U.K. bank ring fence may store up as much trouble as Brexit
Britain took a step into uncharted territory this year, aiming to make its banks safer. But it might have just driven risk to places where it’s less manageable than before.
The experiment — the result of an analysis of how the financial crisis damaged Britain’s economy — began Jan. 1. Big lenders were "ring-fenced": retail deposit-taking was legally separated from riskier activities, primarily investment banking. Advocates compared ring-fencing to the U.S. Glass-Steagall act, passed after the 1929 crash.
Britain’s big international players, Barclays Plc and HSBC Holdings Plc, are now barred from moving much of their domestic earnings into their international arms. However, they’ve used the trapped capital to start a price war in home mortgages. That’s hurt the small lenders the government hoped would thrive post-crisis — and driven some of them to extend questionable credit to make a profit.
“The fundamental problem is that risk is being pushed out from the center,” said Stephen Jones, chief executive of UK Finance, the industry lobby group. “Banks that are able to lend very cheaply are at the lowest end of the risk spectrum, and that is driving the high-funding-cost, non-ring-fenced banks to make the riskier loans. There is potentially quite a dangerous cocktail of conflicting regulation and consequences building up.”
The escalating risk comes against the backdrop of Britain’s impending exit from the European Union. However, while Brexit has weighed on the bigger lenders and slowed investment, ring-fencing has been more disruptive in the domestic banking scene. For the small banks, the message has been clear: get bigger, get specialized, or get out of there.
Smaller lenders grew quickly in mortgage lending to “niche borrowers” to “gain a foothold in the market,” Fitch Ratings said earlier this year. Small banks also drew the attention of the Bank of England — which today named Andrew Bailey, head of the Financial Conduct Authority, the top financial regulator, as its next governor.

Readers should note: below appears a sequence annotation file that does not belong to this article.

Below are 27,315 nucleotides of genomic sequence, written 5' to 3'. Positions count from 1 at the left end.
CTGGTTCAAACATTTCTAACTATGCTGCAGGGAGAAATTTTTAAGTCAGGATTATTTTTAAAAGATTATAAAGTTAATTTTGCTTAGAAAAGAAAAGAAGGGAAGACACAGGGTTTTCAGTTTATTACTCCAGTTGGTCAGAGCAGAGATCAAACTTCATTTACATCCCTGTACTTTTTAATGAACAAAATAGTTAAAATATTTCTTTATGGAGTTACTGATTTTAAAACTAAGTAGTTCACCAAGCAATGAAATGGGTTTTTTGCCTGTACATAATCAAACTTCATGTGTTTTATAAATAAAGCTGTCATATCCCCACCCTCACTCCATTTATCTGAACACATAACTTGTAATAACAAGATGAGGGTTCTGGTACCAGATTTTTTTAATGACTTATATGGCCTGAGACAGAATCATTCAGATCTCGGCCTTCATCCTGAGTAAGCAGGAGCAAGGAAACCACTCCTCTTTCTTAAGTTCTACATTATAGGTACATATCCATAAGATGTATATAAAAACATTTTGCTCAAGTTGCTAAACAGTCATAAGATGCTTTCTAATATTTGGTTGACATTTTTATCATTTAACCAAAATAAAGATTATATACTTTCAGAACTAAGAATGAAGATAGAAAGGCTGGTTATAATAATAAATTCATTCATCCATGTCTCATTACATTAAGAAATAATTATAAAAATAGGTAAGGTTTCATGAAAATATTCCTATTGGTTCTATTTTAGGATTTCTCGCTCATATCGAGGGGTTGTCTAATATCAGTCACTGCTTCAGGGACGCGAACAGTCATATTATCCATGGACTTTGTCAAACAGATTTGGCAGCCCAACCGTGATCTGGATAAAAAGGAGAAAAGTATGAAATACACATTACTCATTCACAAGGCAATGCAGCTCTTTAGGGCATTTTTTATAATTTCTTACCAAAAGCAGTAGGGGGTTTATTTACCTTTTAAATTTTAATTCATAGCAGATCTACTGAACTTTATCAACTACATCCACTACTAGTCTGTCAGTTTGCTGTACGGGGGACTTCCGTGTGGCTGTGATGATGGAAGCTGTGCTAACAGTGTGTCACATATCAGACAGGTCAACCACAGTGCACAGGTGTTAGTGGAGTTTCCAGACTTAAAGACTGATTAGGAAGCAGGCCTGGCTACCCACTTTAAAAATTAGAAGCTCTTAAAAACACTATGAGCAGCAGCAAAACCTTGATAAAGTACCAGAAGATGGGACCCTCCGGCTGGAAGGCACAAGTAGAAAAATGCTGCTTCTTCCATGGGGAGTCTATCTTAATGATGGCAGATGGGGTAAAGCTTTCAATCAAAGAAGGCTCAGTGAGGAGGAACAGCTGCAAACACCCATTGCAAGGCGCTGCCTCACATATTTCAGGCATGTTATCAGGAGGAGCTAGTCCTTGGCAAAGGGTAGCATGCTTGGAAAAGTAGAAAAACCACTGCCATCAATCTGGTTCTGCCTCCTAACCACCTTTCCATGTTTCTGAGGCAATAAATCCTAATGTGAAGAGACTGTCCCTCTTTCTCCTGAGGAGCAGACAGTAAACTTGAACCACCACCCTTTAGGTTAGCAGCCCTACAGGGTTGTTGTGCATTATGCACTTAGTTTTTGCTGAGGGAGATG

The BOE examined 20 smaller banks and found a series of problems. While not calling them out by name, the central bank warned “fast-growing firms” had “concentrations in higher-risk market segments which may be more vulnerable to stress.”
It also said poor controls meant firms could be masking the true levels of bad debts, and highlighted weaknesses in their underwriting standards.
The U.S. considered ring-fencing but chose the Dodd-Frank reforms instead. The European Union also decided against it. The U.K.‘s lonely path is gathering critics at home.
“It has given rise to a competitive monster” in mortgages, said Paul Lynam, who runs Secure Trust Bank Plc, whose products include specialist real estate and car loans. “It will ultimately create an extremely polarized market, with big banks at one end and small niche lenders at the other end, with nothing in the middle.” He said regulators could “trim the wings” of the ring-fenced banks by requiring them to set aside more capital against a mortgage.
Two banks that grew out of supermarket chains show the trend. Seven years after it first began offering mortgages, Tesco Plc’s Tesco Bank said in May that it would exit the business, citing “challenging market conditions.” It sold its entire portfolio to Lloyds Banking Group Plc, the U.K.’s largest mortgage lender. Sainsbury’s Bank, owned by J Sainsbury Plc, is in the process of selling its mortgage book.
Metro Bank Plc, founded by U.S. entrepreneur Vernon Hill, is reviewing its mortgage business as part of its wider restructuring. Secure Trust stopped making residential home loans this year.
Customer-owned lenders that provide savings and mortgage products are also hurting. Joe Garner, chief executive officer of the largest one, Nationwide Building Society, complains that the regulation is distorting the market.
"There are some competitors who are ring-fenced and have got effectively trapped liabilities, and therefore they’ve got, if anything, too much by way of deposit,” and are offering low interest rates to savers as a result, he said. "The competitive dynamic in mortgages is visible. The one in savings is not as visible as it should be."
The architect of ring-fencing is John Vickers, an Oxford University academic and former chief economist of the Bank of England. He led the Independent Commission on Banking that recommended the regulation, and stands by its conclusions.
"We thought quite hard about the dangers," he said, repeating that the main thrust was to avoid a repeat of the taxpayer rescues of 2008-09. As for the unintended consequences in the mortgage market, he notes the upside.
"From a consumer point of view, more competition is great," Vickers said. "When people talk about too much competition, I always twitch."